Acta Diabetologica

, Volume 55, Issue 3, pp 243–251 | Cite as

Maternal educational level and the risk of persistent post-partum glucose metabolism disorders in women with gestational diabetes mellitus

  • Inês Gante
  • Ana Carina Ferreira
  • Gonçalo Pestana
  • Daniela Pires
  • Njila Amaral
  • Jorge Dores
  • Maria do Céu Almeida
  • José Luis Sandoval
Original Article



Gestational diabetes mellitus (GDM) occurs in 5–15% of pregnancies, and lower maternal educational attainment has been associated with higher risk of GDM. We aimed to determine if maternal education level is associated with persistent post-partum glucose metabolism disorders in women with GDM.


Retrospective cohort study of women with GDM followed in 25 Portuguese health institutions between 2008 and 2012. Educational attainment was categorised into four levels. Prevalence of post-partum glucose metabolism disorders (type 2 diabetes mellitus, increased fasting plasma glucose or impaired glucose tolerance) was compared and adjusted odds ratios calculated controlling for confounders using logistic regression.


We included 4490 women diagnosed with GDM. Educational level ranged as follows: 6.8% (n = 307) were at level 1 (≤ 6th grade), 34.6% (n = 1554) at level 2 (6–9th grade), 30.4% (n = 1364) at level 3 (10–12th grade) and 28.2% (n = 1265) at level 4 (≥ university degree). At 6 weeks post-partum re-evaluation, 10.9% (n = 491) had persistent glucose metabolism disorders. Educational levels 1 and 2 had a higher probability of persistent post-partum glucose metabolism disorders when compared to level 4 (OR = 2.37 [1.69;3.32], p < 0.001 and OR = 1.39 [1.09;1.76], p = 0.008, for level 1 and 2, respectively), an association that persisted in multivariable logistic regression adjusting for confounders (level 1 OR = 2.25 [1.53;3.33], p < 0.001; level 2 OR = 1.43 [1.09;1.89], p = 0.01).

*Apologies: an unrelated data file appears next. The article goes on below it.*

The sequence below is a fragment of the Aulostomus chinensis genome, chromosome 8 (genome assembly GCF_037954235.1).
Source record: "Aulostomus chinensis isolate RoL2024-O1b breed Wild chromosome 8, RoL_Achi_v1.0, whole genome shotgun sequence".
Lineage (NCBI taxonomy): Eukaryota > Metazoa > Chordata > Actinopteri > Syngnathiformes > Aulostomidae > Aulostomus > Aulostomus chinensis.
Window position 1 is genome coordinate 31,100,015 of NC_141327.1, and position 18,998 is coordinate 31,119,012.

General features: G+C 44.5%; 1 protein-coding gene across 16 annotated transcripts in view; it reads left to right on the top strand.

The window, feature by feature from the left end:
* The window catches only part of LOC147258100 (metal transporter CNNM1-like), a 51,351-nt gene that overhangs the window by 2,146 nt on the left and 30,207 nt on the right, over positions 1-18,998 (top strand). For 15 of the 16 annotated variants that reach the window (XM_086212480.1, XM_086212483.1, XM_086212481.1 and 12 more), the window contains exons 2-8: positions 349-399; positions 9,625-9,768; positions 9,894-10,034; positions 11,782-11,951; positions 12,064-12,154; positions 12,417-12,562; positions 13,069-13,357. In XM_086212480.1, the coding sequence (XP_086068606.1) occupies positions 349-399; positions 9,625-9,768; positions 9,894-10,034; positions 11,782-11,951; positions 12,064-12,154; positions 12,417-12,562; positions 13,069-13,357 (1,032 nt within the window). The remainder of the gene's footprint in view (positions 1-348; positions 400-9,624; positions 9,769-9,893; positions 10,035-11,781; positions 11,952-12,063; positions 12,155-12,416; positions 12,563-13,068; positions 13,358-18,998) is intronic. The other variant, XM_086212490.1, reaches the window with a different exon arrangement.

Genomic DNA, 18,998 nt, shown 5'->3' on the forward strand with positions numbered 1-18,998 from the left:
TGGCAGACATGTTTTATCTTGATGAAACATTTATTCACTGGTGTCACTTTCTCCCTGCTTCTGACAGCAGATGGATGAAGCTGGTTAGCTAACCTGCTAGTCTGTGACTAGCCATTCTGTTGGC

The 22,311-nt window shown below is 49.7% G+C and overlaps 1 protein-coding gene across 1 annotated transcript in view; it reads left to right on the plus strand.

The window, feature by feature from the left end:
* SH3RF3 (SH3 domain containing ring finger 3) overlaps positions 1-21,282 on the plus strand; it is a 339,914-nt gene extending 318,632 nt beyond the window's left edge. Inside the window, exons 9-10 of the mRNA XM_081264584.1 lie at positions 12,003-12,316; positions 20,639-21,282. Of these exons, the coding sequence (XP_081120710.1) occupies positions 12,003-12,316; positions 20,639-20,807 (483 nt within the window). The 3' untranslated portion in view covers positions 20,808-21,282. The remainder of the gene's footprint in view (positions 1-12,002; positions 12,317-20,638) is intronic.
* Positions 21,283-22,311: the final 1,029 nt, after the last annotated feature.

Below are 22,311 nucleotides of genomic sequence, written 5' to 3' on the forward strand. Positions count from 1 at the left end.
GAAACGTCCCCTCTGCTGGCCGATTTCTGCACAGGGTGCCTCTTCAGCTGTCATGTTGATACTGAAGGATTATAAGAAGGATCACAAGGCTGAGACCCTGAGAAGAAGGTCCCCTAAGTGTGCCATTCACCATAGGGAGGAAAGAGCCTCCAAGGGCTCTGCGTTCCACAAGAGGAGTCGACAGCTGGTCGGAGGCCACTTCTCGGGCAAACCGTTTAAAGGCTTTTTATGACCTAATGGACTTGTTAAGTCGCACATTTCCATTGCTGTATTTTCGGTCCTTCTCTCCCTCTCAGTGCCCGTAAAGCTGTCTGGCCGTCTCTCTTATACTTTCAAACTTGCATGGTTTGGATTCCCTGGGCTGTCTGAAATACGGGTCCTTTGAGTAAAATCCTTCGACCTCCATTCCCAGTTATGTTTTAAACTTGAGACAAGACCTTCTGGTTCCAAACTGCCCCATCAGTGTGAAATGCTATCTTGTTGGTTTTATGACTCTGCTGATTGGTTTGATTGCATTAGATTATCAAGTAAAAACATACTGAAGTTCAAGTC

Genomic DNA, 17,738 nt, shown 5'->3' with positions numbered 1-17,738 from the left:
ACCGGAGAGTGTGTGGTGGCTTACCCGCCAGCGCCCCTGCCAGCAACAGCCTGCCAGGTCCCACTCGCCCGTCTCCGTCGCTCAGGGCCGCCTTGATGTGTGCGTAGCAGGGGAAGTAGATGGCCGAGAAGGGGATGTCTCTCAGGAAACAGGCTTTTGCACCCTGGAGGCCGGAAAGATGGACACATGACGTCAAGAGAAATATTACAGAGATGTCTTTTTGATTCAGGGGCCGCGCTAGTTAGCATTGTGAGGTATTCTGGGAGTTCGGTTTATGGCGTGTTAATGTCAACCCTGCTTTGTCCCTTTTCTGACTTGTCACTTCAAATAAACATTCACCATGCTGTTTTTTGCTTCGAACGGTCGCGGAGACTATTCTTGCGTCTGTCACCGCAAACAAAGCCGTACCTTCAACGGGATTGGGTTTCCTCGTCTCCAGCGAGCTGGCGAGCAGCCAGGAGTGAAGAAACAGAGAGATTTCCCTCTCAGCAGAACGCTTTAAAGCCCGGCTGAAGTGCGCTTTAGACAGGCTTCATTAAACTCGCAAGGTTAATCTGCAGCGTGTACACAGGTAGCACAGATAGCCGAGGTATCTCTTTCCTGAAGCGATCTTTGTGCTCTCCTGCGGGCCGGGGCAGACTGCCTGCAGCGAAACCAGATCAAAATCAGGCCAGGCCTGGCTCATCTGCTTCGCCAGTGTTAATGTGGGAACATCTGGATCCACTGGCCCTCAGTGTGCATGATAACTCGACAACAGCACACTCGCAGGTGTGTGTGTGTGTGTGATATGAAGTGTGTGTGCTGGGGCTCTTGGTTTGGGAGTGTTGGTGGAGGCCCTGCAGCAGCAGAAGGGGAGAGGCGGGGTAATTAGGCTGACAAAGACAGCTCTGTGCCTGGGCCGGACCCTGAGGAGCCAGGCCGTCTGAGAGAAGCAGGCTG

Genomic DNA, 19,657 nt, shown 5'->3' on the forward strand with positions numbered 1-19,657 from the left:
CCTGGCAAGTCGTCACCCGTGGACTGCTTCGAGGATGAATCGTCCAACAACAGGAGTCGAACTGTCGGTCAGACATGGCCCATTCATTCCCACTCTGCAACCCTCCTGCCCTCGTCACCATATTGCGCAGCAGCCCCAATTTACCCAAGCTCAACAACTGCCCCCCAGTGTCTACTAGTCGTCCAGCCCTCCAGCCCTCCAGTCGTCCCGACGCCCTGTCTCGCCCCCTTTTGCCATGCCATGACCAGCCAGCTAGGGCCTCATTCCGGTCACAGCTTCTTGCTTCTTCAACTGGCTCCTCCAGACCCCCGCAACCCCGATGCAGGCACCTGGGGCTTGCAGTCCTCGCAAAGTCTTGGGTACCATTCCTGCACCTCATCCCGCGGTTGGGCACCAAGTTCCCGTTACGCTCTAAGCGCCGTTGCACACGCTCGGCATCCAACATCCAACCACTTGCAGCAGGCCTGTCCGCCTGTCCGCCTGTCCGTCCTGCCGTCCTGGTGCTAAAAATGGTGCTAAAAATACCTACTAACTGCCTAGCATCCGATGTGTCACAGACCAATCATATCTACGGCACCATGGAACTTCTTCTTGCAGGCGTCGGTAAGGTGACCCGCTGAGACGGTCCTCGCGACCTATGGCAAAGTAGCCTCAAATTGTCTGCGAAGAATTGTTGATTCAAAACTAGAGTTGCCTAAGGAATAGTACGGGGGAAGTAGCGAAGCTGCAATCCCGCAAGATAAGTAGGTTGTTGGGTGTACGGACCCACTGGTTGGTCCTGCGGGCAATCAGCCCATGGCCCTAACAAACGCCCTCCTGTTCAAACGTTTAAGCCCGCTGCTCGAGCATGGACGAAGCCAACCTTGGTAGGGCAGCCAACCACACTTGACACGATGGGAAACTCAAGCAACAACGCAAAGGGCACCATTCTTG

Persistent post-partum glucose metabolism disorders are frequent in women with GDM and associated with lower maternal educational level. Interventions aimed at this risk group may contribute towards a decrease in prevalence of post-partum glucose metabolism disorders.


Diabetes Gestational Education Women Post-partum 



We thank the multidisciplinary teams of obstetricians and diabetologists of Portuguese health institutions who collected patient data for the National Registry of Gestational Diabetes. In addition, we would like to acknowledge the alumni and faculty of the Harvard Medical School—Portugal Clinical Scholars Research Training Programme for useful scientific discussions. DP was partially supported by Fundação para a Ciência e Tecnologia under the Program for doctoral training in clinical research for medical interns (SFRH/SINT/95317/2013).


This research did not receive any specific grant from funding agencies in the public, commercial or not-for-profit sectors.

Compliance with ethical standards

Conflict of interest

All authors declare that they have no conflict of interest.

Ethical approval

All procedures in this study were in accordance with the ethical standards of the institutional and national research committee and with the 1964 Declaration of Helsinki and its later amendments or comparable ethical standards.

Informed consent

For this type of study using retrospective and anonymised data, participants’ written consent was not required.

Supplementary material

592_2017_1090_MOESM1_ESM.xlsx (332 kb)
Supplementary material 1 (XLSX 331 kb)
592_2017_1090_MOESM2_ESM.docx (29 kb)
Supplementary material 2 (DOCX 29 kb)
592_2017_1090_MOESM3_ESM.pdf (15 kb)
Supplementary material 3 (PDF 15 kb)
592_2017_1090_MOESM4_ESM.pdf (12 kb)
Supplementary material 4 (PDF 11 kb)


  1. 1.